Law enforcement objectives are not supposed to be achieved at all costs. Any harm police might cause must not outweigh the harm they want to prevent. When a person is only passively resisting but not acting violently, using force that is likely to cause any more than negligeable injury would be disproportionate. Even when police are facing violent individuals, putting the life of such individuals at risk is only permissible if the life of another person is at stake. Baton use can result in considerable injuries, including life threatening ones. There are many very harmful ways of using a baton. Hitting the head or the neck, jabbing someone with the baton, using it as a neck hold – all these are life threatening baton uses.  

Even when accompanied by adequate instructions and training, law enforcement equipment is often misused, sometimes in an abusive, unlawful way. This can amount to excessive use of force, in some instances violating the prohibition on torture and other cruel, inhuman, or degrading treatment. 

Police officers detain a protester during a protest on the Malieveld against the coronavirus policies and the government
Police officers detain a protester during a protest on the Malieveld against the coronavirus policies and the government on March 14, 2021 in The Hague, Netherlands.

Nobody is above the law, especially those who have a duty to uphold it

Dr Anja Bienert, Amnesty International Netherlands

Right to protest

The rights to freedom of peaceful assembly, expression and association are enshrined in international law. States are under an obligation to facilitate the right to freedom of peaceful assembly, actively encouraging people to engage in assemblies.  

States must respect, protect, and fulfil the right to peaceful assembly without discrimination of any kind. Peaceful assemblies should be protected, and they do not lose their peaceful character if there are isolated acts of violence or unlawful behaviour by some individuals.  

The exercise of this right should not be dependent on the authorisation of the state; states may request notice (although not for spontaneous assemblies) – but not authorisation.

Riot police officers detain a man during an opposition rally to protest
Riot police officers detain a man during an opposition rally to protest against the presidential inauguration in Minsk on September 23, 2020. – Belarus leader Alexander Lukashenko held his presidential inauguration in secret on September 23, 2020, after claiming victory in disputed polls that his opposition rivals have described as massively rigged.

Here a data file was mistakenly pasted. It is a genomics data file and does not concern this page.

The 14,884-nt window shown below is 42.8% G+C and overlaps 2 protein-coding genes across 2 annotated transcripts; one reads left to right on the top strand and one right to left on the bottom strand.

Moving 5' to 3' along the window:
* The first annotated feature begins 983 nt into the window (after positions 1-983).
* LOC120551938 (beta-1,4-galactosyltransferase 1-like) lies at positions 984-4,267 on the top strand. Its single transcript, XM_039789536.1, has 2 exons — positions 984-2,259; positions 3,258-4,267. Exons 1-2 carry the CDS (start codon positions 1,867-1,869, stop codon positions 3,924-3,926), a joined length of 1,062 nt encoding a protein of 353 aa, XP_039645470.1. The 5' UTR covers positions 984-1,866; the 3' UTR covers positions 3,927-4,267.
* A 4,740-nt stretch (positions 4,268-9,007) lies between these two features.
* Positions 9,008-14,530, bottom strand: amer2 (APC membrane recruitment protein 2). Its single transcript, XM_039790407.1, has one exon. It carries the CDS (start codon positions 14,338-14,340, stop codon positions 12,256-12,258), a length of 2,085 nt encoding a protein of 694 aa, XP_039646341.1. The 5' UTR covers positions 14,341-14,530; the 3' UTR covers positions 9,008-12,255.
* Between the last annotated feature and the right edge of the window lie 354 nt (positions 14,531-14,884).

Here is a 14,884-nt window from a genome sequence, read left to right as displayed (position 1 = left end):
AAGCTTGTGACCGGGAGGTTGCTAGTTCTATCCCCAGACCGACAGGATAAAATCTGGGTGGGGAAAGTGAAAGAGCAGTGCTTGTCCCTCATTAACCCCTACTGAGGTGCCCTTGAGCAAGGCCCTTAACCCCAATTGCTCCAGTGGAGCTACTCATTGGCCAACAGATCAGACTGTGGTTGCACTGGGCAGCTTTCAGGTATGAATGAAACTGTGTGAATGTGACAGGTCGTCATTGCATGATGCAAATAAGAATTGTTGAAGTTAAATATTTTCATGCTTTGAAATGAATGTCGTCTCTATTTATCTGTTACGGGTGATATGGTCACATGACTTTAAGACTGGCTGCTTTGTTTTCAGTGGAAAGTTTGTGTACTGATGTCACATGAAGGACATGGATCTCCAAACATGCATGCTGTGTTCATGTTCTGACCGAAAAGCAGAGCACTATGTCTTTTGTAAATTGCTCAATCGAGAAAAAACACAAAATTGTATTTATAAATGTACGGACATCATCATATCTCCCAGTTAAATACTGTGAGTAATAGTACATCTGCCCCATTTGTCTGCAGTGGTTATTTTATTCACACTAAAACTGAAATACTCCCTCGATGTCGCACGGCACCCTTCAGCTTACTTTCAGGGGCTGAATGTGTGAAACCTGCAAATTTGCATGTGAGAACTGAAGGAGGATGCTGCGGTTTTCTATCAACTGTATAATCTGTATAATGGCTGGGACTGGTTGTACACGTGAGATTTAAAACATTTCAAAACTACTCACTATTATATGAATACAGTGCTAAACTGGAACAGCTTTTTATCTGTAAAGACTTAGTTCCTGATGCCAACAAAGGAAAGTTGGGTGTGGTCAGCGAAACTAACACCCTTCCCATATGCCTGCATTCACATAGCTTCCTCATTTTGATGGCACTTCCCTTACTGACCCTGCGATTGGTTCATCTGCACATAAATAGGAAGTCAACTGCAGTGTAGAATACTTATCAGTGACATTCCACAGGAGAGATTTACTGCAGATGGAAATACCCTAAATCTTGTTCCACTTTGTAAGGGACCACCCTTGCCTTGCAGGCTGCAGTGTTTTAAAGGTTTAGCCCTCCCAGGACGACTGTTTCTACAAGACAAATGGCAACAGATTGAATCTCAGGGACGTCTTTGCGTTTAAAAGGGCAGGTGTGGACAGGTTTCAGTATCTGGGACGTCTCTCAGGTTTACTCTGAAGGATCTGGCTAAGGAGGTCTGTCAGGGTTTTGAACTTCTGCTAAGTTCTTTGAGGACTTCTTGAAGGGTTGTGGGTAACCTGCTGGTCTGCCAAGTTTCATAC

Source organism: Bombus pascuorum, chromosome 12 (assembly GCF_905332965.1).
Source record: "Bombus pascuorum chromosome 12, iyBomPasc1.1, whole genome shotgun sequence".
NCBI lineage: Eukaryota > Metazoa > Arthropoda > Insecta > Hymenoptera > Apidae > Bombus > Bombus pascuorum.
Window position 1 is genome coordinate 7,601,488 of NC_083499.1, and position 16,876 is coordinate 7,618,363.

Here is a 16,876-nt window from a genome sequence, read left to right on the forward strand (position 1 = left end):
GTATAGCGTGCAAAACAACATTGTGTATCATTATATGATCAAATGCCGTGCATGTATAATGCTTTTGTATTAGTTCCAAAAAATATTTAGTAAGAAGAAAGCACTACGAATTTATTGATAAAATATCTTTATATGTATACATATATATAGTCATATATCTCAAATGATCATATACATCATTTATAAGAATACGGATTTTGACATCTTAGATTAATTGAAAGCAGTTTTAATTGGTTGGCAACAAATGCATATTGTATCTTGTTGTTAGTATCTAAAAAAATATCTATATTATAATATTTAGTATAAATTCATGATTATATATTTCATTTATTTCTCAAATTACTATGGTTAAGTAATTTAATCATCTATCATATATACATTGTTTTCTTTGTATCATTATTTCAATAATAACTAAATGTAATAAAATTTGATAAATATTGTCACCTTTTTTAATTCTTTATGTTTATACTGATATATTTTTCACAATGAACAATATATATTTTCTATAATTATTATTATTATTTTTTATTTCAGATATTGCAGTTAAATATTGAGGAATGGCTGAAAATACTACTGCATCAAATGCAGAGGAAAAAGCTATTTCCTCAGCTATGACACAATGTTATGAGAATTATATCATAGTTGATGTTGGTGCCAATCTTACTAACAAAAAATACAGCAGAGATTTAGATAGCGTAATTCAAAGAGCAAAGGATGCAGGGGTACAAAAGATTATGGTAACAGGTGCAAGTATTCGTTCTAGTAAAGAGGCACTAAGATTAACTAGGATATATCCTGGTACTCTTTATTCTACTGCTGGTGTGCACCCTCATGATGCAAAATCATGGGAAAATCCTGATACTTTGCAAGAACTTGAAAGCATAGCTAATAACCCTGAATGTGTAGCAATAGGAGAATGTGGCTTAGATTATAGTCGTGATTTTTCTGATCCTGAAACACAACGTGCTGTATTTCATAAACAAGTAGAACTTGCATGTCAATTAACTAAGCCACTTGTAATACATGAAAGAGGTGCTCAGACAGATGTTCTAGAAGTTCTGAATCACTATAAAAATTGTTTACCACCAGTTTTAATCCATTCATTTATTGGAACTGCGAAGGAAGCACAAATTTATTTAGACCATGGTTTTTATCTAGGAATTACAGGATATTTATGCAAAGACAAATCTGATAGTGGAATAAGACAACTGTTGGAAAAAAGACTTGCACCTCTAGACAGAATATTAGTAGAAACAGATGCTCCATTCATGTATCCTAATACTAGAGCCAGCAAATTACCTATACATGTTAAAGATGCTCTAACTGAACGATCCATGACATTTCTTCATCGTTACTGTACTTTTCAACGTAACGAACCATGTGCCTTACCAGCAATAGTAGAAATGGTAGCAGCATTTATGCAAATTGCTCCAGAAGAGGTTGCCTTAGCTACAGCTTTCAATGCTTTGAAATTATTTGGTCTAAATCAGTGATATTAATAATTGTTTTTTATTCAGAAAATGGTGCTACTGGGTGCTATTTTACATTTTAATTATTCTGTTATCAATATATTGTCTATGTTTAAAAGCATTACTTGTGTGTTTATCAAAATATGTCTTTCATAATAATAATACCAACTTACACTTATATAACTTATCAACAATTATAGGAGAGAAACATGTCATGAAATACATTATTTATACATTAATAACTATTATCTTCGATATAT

Policing of assemblies

In the handling of public assemblies, it is the primary responsibility of the police to facilitate and protect the exercise of the right to freedom of peaceful assembly. When fulfilling this duty, police are supposed to take all reasonable and appropriate measures to enable people to exercise this right without undue interference and without intimidating those who wish to participate in the assembly. In doing so, they should always act in an impartial manner. When having to balance different interests at stake, police should give due consideration to the importance of the right to freedom of peaceful assembly. A policing approach that displays a heavy handed, zero-tolerance attitude with excessively robust interventions from the outset may contribute to increased tension and provoke hostility or aggressive reactions, leading to the overall escalation of a situation. 

Amnesty International believes it is the duty of law enforcement agencies to facilitate the holding of peaceful assemblies and avoid approaches that might be perceived as measures to intimidate or harass people wishing to enjoy their right to freedom of peaceful assembly. Zero-tolerance approaches are generally counterproductive, risk worsening a potentially tense situation, and have a chilling effect on those who wish to assemble peacefully. The approach of law enforcement agencies in the policing of assemblies should be driven by communication, negotiation and mediation, seeking a peaceful settlement to conflicts with the overall aim of ensuring that an assembly is held smoothly.